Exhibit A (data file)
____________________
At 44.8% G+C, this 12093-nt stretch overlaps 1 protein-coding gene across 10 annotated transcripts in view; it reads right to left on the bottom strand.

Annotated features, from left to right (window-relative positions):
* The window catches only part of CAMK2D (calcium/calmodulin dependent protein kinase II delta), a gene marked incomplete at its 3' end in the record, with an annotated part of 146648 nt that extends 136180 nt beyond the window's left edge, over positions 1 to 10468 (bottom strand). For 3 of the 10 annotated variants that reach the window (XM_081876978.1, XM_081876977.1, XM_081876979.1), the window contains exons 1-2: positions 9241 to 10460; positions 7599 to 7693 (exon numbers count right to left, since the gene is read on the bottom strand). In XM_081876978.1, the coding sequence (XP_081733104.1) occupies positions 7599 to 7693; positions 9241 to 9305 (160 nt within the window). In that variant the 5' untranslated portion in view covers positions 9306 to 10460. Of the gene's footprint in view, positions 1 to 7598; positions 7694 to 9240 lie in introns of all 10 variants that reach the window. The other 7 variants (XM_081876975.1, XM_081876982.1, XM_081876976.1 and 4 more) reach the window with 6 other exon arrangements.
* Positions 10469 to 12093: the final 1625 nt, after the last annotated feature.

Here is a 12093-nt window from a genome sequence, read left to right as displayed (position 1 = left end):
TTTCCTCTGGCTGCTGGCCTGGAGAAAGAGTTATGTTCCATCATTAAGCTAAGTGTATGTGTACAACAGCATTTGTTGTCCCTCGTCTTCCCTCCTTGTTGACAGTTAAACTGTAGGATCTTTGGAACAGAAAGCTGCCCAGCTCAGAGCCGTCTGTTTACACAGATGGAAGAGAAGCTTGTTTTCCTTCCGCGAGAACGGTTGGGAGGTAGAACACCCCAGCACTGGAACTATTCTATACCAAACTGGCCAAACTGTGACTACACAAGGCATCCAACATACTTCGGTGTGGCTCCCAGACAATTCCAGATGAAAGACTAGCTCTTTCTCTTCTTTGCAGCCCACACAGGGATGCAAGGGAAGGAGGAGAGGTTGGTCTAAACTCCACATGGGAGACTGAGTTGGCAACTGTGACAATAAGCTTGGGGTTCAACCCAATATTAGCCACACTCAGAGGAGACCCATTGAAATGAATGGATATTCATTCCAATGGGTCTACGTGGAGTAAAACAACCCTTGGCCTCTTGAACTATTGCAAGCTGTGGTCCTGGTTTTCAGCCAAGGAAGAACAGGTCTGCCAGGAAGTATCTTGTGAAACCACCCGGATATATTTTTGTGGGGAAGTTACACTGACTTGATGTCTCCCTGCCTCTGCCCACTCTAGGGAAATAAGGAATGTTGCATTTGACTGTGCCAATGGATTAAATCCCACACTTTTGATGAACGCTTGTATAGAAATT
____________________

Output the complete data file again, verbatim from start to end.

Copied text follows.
At 44.8% G+C, this 12093-nt stretch overlaps 1 protein-coding gene across 10 annotated transcripts in view; it reads right to left on the bottom strand.

Annotated features, from left to right (window-relative positions):
* The window catches only part of CAMK2D (calcium/calmodulin dependent protein kinase II delta), a gene marked incomplete at its 3' end in the record, with an annotated part of 146648 nt that extends 136180 nt beyond the window's left edge, over positions 1 to 10468 (bottom strand). For 3 of the 10 annotated variants that reach the window (XM_081876978.1, XM_081876977.1, XM_081876979.1), the window contains exons 1-2: positions 9241 to 10460; positions 7599 to 7693 (exon numbers count right to left, since the gene is read on the bottom strand). In XM_081876978.1, the coding sequence (XP_081733104.1) occupies positions 7599 to 7693; positions 9241 to 9305 (160 nt within the window). In that variant the 5' untranslated portion in view covers positions 9306 to 10460. Of the gene's footprint in view, positions 1 to 7598; positions 7694 to 9240 lie in introns of all 10 variants that reach the window. The other 7 variants (XM_081876975.1, XM_081876982.1, XM_081876976.1 and 4 more) reach the window with 6 other exon arrangements.
* Positions 10469 to 12093: the final 1625 nt, after the last annotated feature.

Here is a 12093-nt window from a genome sequence, read left to right as displayed (position 1 = left end):
TTTCCTCTGGCTGCTGGCCTGGAGAAAGAGTTATGTTCCATCATTAAGCTAAGTGTATGTGTACAACAGCATTTGTTGTCCCTCGTCTTCCCTCCTTGTTGACAGTTAAACTGTAGGATCTTTGGAACAGAAAGCTGCCCAGCTCAGAGCCGTCTGTTTACACAGATGGAAGAGAAGCTTGTTTTCCTTCCGCGAGAACGGTTGGGAGGTAGAACACCCCAGCACTGGAACTATTCTATACCAAACTGGCCAAACTGTGACTACACAAGGCATCCAACATACTTCGGTGTGGCTCCCAGACAATTCCAGATGAAAGACTAGCTCTTTCTCTTCTTTGCAGCCCACACAGGGATGCAAGGGAAGGAGGAGAGGTTGGTCTAAACTCCACATGGGAGACTGAGTTGGCAACTGTGACAATAAGCTTGGGGTTCAACCCAATATTAGCCACACTCAGAGGAGACCCATTGAAATGAATGGATATTCATTCCAATGGGTCTACGTGGAGTAAAACAACCCTTGGCCTCTTGAACTATTGCAAGCTGTGGTCCTGGTTTTCAGCCAAGGAAGAACAGGTCTGCCAGGAAGTATCTTGTGAAACCACCCGGATATATTTTTGTGGGGAAGTTACACTGACTTGATGTCTCCCTGCCTCTGCCCACTCTAGGGAAATAAGGAATGTTGCATTTGACTGTGCCAATGGATTAAATCCCACACTTTTGATGAACGCTTGTATAGAAATT